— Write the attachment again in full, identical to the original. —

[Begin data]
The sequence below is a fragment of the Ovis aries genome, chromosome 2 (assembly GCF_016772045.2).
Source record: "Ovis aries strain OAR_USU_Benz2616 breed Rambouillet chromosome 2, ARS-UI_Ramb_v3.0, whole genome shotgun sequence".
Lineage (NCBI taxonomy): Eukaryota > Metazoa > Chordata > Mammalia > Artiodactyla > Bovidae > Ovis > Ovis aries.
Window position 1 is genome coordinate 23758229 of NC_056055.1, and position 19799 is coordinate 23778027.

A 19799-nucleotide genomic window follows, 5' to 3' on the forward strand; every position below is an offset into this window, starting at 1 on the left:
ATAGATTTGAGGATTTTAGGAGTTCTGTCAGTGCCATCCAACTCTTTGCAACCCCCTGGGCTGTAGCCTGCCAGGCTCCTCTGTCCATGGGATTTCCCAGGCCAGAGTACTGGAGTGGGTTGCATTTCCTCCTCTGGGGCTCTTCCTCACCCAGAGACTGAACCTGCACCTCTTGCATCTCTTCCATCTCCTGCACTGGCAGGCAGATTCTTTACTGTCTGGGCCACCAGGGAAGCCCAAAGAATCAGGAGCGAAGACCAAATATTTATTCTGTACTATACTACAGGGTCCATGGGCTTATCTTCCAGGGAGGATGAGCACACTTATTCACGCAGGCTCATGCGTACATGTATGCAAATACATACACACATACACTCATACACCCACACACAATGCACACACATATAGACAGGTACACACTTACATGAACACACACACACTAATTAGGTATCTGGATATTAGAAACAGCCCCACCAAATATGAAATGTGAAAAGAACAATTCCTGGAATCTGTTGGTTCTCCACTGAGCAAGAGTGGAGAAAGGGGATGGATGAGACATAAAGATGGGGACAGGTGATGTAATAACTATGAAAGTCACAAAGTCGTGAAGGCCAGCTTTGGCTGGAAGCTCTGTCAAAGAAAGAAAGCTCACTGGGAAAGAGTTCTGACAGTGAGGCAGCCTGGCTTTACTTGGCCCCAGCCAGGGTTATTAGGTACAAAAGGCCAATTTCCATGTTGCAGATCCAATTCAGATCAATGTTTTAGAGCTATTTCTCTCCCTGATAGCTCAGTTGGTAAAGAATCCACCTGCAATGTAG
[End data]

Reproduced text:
The sequence below is a fragment of the Ovis aries genome, chromosome 2 (assembly GCF_016772045.2).
Source record: "Ovis aries strain OAR_USU_Benz2616 breed Rambouillet chromosome 2, ARS-UI_Ramb_v3.0, whole genome shotgun sequence".
Lineage (NCBI taxonomy): Eukaryota > Metazoa > Chordata > Mammalia > Artiodactyla > Bovidae > Ovis > Ovis aries.
Window position 1 is genome coordinate 23758229 of NC_056055.1, and position 19799 is coordinate 23778027.

A 19799-nucleotide genomic window follows, 5' to 3' on the forward strand; every position below is an offset into this window, starting at 1 on the left:
ATAGATTTGAGGATTTTAGGAGTTCTGTCAGTGCCATCCAACTCTTTGCAACCCCCTGGGCTGTAGCCTGCCAGGCTCCTCTGTCCATGGGATTTCCCAGGCCAGAGTACTGGAGTGGGTTGCATTTCCTCCTCTGGGGCTCTTCCTCACCCAGAGACTGAACCTGCACCTCTTGCATCTCTTCCATCTCCTGCACTGGCAGGCAGATTCTTTACTGTCTGGGCCACCAGGGAAGCCCAAAGAATCAGGAGCGAAGACCAAATATTTATTCTGTACTATACTACAGGGTCCATGGGCTTATCTTCCAGGGAGGATGAGCACACTTATTCACGCAGGCTCATGCGTACATGTATGCAAATACATACACACATACACTCATACACCCACACACAATGCACACACATATAGACAGGTACACACTTACATGAACACACACACACTAATTAGGTATCTGGATATTAGAAACAGCCCCACCAAATATGAAATGTGAAAAGAACAATTCCTGGAATCTGTTGGTTCTCCACTGAGCAAGAGTGGAGAAAGGGGATGGATGAGACATAAAGATGGGGACAGGTGATGTAATAACTATGAAAGTCACAAAGTCGTGAAGGCCAGCTTTGGCTGGAAGCTCTGTCAAAGAAAGAAAGCTCACTGGGAAAGAGTTCTGACAGTGAGGCAGCCTGGCTTTACTTGGCCCCAGCCAGGGTTATTAGGTACAAAAGGCCAATTTCCATGTTGCAGATCCAATTCAGATCAATGTTTTAGAGCTATTTCTCTCCCTGATAGCTCAGTTGGTAAAGAATCCACCTGCAATGTAG